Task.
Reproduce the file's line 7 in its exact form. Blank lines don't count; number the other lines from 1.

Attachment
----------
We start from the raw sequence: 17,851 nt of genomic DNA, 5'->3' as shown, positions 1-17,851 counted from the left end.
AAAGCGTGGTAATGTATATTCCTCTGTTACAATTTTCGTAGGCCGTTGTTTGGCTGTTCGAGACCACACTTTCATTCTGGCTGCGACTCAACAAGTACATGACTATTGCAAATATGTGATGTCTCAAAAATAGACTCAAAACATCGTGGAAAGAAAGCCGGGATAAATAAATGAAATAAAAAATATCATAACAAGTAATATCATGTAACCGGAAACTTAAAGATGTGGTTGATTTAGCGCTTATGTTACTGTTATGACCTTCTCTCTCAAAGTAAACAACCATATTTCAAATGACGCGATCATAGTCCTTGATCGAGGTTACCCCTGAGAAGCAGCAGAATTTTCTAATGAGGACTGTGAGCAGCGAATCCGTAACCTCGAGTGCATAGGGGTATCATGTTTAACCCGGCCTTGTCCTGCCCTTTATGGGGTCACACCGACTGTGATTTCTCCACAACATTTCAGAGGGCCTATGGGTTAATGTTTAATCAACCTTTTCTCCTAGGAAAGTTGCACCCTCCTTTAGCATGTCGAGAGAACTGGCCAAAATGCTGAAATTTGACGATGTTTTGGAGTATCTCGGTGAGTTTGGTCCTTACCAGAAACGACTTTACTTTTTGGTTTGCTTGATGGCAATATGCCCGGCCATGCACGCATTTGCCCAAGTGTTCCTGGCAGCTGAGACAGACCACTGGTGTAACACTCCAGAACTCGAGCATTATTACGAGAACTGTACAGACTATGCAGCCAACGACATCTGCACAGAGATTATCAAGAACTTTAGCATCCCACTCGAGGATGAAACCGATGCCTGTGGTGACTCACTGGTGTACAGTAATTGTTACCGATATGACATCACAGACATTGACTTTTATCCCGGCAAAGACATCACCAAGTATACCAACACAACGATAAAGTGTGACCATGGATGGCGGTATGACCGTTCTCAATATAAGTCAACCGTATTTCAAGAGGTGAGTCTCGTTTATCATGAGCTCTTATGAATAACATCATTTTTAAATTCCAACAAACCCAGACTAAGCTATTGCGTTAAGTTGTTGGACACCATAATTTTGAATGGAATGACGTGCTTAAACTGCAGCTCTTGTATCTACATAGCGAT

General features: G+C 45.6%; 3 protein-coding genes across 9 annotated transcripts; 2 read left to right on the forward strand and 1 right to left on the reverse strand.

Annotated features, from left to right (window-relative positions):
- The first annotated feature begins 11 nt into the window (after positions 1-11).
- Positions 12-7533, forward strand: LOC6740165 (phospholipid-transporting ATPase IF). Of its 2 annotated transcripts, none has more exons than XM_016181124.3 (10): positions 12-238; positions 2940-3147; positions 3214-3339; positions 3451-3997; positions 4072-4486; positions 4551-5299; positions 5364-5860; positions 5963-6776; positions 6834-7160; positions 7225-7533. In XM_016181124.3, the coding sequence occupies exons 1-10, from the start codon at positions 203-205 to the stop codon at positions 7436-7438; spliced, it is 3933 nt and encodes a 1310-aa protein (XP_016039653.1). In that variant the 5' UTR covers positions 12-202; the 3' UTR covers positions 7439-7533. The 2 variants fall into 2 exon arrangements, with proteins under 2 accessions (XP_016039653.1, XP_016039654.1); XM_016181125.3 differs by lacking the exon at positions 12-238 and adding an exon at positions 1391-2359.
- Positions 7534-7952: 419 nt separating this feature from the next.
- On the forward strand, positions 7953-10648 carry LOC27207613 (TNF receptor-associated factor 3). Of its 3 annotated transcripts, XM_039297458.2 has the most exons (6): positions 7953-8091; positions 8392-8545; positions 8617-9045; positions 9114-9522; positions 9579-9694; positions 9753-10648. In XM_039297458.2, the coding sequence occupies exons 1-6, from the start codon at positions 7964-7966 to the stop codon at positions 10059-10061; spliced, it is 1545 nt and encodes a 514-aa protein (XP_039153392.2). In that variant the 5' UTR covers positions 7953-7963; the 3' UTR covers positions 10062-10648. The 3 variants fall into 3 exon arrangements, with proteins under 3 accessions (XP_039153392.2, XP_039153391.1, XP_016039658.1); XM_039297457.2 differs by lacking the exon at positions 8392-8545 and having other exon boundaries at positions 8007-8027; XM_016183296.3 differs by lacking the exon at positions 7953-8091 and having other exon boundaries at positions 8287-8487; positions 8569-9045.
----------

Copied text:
- Positions 7534-7952: 419 nt separating this feature from the next.